The finding triggered a reaction! Resources were invested in implementing a device detection mechanism together with clever redirection mechanism that ensures that both direct traffic or traffic from search engines and referring sites gets redirected to the most appropriate page

Note that we made sure that the redirection passes the original referrer in order to not loose the precious information. Otherwise it would mess up with key reports like referring sites, search engines and campaign reports.

The results
The result was immediate – the gap went below 5%, less than 2% in best cases. The trend graph looked like this (these are “dummy” results used for illustrative purpose):

In the end, the total traffic to the mobile site increased – additionally search engine traffic share significantly went up as product related search terms started driving traffic directly to the mobile pages.

The learning
This example illustrates that it doesn’t requires hours of data analysis to come up with “insights” and recommendations. One just needs to ask the right question in first place before diving in the numbers. In that case my question was: “is our mobile site reaching its audience?”. By looking at two metrics, I got my answer, found an issue and got it fixed.

The finding was backed-up with an explanation of the root cause (i.e. search traffic not redirected), facts (i.e. Web analytics data) and a proposal to solve the issue. The proposal was then discussed with the technical team that could come with a practical solution. Once the solution was rolled out, we measured the impacts of our change to validate our finding.

Analytics in action – that’s what I live for!

Now that we addressed the "reach" aspect, we can move on by looking how the mobile site perform in terms of engagement and conversion. But that's another story...

What do you think? Did you find this post interesting or useful? Or not at all? Please share your thoughts and remarks.

Related post:

Monday, November 8, 2010

Eco Driving Analytics

Eco-driving analytics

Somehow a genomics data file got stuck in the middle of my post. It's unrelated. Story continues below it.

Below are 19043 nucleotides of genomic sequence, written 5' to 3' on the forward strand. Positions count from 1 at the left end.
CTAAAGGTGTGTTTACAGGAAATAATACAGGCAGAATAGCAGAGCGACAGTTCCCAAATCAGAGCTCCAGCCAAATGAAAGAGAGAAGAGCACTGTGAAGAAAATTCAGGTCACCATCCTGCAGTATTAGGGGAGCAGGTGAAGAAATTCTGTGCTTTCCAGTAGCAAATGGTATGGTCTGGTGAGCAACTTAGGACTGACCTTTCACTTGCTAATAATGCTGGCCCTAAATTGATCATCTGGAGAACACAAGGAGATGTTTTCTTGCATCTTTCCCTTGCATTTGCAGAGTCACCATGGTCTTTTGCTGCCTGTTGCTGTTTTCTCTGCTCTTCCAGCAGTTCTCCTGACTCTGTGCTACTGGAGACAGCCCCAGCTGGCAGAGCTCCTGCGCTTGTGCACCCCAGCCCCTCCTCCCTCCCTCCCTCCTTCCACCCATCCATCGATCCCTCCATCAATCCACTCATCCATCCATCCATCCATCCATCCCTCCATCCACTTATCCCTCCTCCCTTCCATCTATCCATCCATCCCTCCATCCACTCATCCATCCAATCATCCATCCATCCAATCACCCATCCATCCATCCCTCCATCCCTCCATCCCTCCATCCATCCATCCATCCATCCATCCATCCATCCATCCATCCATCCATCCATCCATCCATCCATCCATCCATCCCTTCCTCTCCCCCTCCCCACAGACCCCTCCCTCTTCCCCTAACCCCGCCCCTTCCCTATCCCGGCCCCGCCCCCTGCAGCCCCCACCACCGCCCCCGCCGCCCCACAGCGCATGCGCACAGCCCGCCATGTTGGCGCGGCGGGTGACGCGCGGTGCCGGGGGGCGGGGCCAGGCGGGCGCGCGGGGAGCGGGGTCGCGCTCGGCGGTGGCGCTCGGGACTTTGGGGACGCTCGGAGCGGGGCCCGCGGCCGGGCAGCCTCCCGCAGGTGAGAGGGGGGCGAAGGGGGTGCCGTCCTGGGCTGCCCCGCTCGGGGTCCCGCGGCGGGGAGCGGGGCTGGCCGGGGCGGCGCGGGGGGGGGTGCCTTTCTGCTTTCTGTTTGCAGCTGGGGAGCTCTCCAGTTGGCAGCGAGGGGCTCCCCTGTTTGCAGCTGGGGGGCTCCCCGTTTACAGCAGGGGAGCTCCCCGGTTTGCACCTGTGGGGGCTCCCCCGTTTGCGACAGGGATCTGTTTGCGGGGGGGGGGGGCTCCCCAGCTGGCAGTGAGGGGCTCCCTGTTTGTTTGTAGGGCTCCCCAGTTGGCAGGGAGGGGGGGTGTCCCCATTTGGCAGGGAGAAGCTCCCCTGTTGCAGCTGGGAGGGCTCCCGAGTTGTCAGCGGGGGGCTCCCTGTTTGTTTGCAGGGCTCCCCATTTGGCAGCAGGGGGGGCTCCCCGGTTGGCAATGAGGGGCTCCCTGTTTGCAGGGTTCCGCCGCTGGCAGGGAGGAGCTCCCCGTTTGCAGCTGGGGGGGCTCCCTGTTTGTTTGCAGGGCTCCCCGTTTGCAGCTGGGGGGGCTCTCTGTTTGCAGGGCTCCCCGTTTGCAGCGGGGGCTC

For a few months now, I am a proud Toyota Prius driver (disclosure: I work at Toyota :-))! My wife wanted to have a car that is more environmental-friendly (and we all know that what women want, men do :-)). Not only the latest Prius achieves a low fuel consumption and very low (if no) particle emission compared to diesel cars (as we used to have) but it is also packed with advanced technologies and gizmos – which didn’t leave the engineer that I am indifferent.Choice was made!

Recently, an eco driving challenge was initiated at my workplace with the main goal of reducing average fuel consumption of all participants. I decided to join this challenge  to learn how to drive in a  “greener” way. Additionally, as a Web analytics geek, I saw it as an opportunity to do a different kind of analytics and to get experience from a different area. I think it is essential to keep an open-mind and looking for ideas outside our little online word. On top, for once, I would be on the other side – the “customer” side.

Eco driving & Web analytics
How does such eco driving challenge relate to (web) analytics? Well, judge by yourself:
  • There is a clear and well defined ultimate goal for the company – reduce average consumption by X% (and therefore reduce car fleet running cost)
  • This translated at my level in a personal target: Achieve an average of 4.0/100 km (= 71 mpg) or lower. And to encourage me to reach my target, there are a series of incentives.